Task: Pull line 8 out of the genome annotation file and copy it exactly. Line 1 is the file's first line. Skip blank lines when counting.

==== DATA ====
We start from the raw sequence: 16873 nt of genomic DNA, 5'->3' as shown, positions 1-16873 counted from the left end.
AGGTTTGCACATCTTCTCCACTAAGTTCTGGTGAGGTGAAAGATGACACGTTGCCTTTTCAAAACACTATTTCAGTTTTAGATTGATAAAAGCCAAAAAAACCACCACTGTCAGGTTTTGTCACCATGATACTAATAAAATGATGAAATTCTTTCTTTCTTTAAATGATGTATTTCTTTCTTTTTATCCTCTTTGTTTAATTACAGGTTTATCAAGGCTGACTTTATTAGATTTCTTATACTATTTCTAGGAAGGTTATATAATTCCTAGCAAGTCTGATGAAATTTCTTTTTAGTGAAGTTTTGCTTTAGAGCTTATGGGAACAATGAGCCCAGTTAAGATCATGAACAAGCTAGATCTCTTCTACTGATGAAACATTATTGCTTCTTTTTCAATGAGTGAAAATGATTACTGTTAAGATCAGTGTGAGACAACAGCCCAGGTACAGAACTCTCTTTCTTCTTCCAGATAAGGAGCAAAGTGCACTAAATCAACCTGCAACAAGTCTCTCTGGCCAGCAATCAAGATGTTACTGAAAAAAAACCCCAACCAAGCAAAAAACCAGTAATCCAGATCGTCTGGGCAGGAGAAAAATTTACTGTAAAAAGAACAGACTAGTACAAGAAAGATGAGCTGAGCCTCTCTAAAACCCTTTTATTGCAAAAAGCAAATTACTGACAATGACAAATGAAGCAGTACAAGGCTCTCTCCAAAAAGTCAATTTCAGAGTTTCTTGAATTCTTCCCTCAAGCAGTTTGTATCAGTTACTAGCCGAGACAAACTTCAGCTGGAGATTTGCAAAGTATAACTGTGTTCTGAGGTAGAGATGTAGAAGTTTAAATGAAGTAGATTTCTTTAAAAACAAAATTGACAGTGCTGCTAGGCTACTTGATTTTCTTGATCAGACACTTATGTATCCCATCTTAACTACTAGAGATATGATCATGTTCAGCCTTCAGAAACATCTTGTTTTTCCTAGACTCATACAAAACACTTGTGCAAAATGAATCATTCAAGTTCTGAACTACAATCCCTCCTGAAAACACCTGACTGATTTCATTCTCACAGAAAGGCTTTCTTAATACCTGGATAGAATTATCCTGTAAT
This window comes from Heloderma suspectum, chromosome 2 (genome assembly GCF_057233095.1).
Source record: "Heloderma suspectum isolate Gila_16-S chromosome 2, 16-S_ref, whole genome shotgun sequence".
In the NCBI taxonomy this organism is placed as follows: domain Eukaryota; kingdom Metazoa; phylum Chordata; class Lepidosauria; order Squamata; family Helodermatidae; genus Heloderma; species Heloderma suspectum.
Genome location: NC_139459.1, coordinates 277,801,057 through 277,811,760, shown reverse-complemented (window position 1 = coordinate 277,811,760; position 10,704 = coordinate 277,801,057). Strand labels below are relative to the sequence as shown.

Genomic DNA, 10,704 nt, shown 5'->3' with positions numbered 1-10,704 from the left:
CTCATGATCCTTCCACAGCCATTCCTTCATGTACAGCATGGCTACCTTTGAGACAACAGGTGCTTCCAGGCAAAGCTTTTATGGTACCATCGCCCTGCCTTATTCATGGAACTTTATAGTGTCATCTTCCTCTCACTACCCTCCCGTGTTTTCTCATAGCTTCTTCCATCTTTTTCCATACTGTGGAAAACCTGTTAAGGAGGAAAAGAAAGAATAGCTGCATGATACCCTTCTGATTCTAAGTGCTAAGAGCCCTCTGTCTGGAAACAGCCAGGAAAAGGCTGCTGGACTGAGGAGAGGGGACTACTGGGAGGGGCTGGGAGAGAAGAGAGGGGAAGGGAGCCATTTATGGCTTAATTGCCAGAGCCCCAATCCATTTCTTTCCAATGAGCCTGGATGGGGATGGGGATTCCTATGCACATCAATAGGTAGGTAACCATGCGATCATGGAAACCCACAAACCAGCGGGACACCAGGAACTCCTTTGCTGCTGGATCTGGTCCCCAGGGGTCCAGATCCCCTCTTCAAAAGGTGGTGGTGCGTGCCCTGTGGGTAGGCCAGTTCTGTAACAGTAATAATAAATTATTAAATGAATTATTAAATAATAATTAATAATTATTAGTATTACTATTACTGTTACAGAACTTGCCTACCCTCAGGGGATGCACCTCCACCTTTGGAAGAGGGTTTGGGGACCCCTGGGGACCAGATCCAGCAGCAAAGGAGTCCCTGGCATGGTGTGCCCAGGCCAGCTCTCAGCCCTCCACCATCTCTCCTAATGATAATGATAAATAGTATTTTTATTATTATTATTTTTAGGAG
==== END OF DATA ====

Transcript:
CTCATGATCCTTCCACAGCCATTCCTTCATGTACAGCATGGCTACCTTTGAGACAACAGGTGCTTCCAGGCAAAGCTTTTATGGTACCATCGCCCTGCCTTATTCATGGAACTTTATAGTGTCATCTTCCTCTCACTACCCTCCCGTGTTTTCTCATAGCTTCTTCCATCTTTTTCCATACTGTGGAAAACCTGTTAAGGAGGAAAAGAAAGAATAGCTGCATGATACCCTTCTGATTCTAAGTGCTAAGAGCCCTCTGTCTGGAAACAGCCAGGAAAAGGCTGCTGGACTGAGGAGAGGGGACTACTGGGAGGGGCTGGGAGAGAAGAGAGGGGAAGGGAGCCATTTATGGCTTAATTGCCAGAGCCCCAATCCATTTCTTTCCAATGAGCCTGGATGGGGATGGGGATTCCTATGCACATCAATAGGTAGGTAACCATGCGATCATGGAAACCCACAAACCAGCGGGACACCAGGAACTCCTTTGCTGCTGGATCTGGTCCCCAGGGGTCCAGATCCCCTCTTCAAAAGGTGGTGGTGCGTGCCCTGTGGGTAGGCCAGTTCTGTAACAGTAATAATAAATTATTAAATGAATTATTAAATAATAATTAATAATTATTAGTATTACTATTACTGTTACAGAACTTGCCTACCCTCAGGGGATGCACCTCCACCTTTGGAAGAGGGTTTGGGGACCCCTGGGGACCAGATCCAGCAGCAAAGGAGTCCCTGGCATGGTGTGCCCAGGCCAGCTCTCAGCCCTCCACCATCTCTCCTAATGATAATGATAAATAGTATTTTTATTATTATTATTTTTAGGAG